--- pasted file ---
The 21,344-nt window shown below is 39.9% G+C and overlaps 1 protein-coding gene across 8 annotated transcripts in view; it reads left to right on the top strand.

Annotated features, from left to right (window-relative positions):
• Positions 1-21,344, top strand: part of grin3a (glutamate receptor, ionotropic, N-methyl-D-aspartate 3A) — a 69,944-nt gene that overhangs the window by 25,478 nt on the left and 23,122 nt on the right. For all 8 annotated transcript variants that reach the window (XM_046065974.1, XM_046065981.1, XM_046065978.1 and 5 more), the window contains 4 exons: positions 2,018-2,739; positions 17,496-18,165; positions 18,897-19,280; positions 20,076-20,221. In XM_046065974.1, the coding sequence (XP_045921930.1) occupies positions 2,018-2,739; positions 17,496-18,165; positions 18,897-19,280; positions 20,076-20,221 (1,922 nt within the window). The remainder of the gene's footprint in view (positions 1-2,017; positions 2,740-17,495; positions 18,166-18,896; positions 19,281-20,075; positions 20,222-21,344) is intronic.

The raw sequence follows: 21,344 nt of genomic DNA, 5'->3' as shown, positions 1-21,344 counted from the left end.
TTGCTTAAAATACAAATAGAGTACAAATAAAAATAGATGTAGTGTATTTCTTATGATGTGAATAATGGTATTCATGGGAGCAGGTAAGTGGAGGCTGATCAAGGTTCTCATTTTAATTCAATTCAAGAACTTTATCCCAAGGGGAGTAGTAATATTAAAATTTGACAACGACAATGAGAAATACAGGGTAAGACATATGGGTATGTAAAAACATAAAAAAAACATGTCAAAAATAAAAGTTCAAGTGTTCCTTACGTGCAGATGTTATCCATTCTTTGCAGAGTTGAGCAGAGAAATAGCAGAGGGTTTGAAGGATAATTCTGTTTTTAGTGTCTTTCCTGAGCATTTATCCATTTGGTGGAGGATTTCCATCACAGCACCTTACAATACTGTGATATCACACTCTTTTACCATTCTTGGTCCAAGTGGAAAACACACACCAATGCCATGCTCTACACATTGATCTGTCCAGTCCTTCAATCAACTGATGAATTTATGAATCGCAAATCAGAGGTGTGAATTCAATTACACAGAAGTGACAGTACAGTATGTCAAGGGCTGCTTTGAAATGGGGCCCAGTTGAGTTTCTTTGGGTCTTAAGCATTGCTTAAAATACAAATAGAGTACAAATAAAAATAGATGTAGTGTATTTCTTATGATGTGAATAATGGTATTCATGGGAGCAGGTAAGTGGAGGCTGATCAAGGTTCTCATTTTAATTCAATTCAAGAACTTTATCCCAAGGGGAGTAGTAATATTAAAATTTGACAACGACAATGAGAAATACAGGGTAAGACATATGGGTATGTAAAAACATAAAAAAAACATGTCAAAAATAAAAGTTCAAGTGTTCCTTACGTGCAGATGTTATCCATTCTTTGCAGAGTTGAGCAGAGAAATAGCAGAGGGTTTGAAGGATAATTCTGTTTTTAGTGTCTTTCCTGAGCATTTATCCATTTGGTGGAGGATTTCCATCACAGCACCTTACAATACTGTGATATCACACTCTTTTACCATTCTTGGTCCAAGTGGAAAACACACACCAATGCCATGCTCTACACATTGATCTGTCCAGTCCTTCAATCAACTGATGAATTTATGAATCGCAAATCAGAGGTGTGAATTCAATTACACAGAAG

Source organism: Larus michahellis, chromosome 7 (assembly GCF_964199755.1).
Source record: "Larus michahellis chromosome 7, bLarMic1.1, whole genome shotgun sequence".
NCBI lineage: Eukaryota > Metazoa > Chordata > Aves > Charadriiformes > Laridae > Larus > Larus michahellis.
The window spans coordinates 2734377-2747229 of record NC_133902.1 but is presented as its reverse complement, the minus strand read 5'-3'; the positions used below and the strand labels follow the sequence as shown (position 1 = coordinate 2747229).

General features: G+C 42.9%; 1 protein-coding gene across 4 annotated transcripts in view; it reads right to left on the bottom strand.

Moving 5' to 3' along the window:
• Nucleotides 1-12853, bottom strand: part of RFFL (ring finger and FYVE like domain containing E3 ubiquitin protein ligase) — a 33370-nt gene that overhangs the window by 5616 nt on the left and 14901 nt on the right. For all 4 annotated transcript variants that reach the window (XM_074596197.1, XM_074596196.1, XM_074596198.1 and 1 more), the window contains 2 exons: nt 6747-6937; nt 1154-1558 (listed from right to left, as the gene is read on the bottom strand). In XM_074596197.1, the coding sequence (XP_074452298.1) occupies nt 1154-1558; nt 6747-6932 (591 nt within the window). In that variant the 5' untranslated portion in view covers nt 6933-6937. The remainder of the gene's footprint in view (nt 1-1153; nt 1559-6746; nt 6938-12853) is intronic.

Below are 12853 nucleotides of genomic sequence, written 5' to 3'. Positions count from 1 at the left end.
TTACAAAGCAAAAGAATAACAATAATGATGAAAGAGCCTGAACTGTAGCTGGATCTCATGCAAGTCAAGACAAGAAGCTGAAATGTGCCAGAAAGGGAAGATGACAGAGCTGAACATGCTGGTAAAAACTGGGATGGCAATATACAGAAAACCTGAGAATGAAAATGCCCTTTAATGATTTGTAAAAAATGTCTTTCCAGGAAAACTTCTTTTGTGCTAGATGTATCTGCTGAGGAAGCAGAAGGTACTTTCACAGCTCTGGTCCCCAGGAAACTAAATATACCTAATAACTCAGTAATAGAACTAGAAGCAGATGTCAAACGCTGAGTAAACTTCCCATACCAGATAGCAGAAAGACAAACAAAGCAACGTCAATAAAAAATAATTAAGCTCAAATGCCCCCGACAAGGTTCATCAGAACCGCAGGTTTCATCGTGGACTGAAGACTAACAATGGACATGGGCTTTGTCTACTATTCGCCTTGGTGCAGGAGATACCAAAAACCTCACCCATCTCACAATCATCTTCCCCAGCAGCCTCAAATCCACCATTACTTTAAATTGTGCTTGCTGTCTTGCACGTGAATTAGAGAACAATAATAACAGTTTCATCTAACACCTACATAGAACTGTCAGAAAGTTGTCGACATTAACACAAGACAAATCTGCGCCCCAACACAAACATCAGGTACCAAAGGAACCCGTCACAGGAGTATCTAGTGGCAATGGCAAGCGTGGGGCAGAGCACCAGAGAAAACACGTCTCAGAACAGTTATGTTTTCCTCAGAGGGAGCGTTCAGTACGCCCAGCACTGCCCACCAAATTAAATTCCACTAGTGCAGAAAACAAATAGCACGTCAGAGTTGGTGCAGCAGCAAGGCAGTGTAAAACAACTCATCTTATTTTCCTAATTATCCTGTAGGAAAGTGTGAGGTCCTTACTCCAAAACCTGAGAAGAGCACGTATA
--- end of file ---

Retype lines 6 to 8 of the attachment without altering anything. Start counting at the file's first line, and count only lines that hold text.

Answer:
Source organism: Larus michahellis, chromosome 7 (assembly GCF_964199755.1).
Source record: "Larus michahellis chromosome 7, bLarMic1.1, whole genome shotgun sequence".
NCBI lineage: Eukaryota > Metazoa > Chordata > Aves > Charadriiformes > Laridae > Larus > Larus michahellis.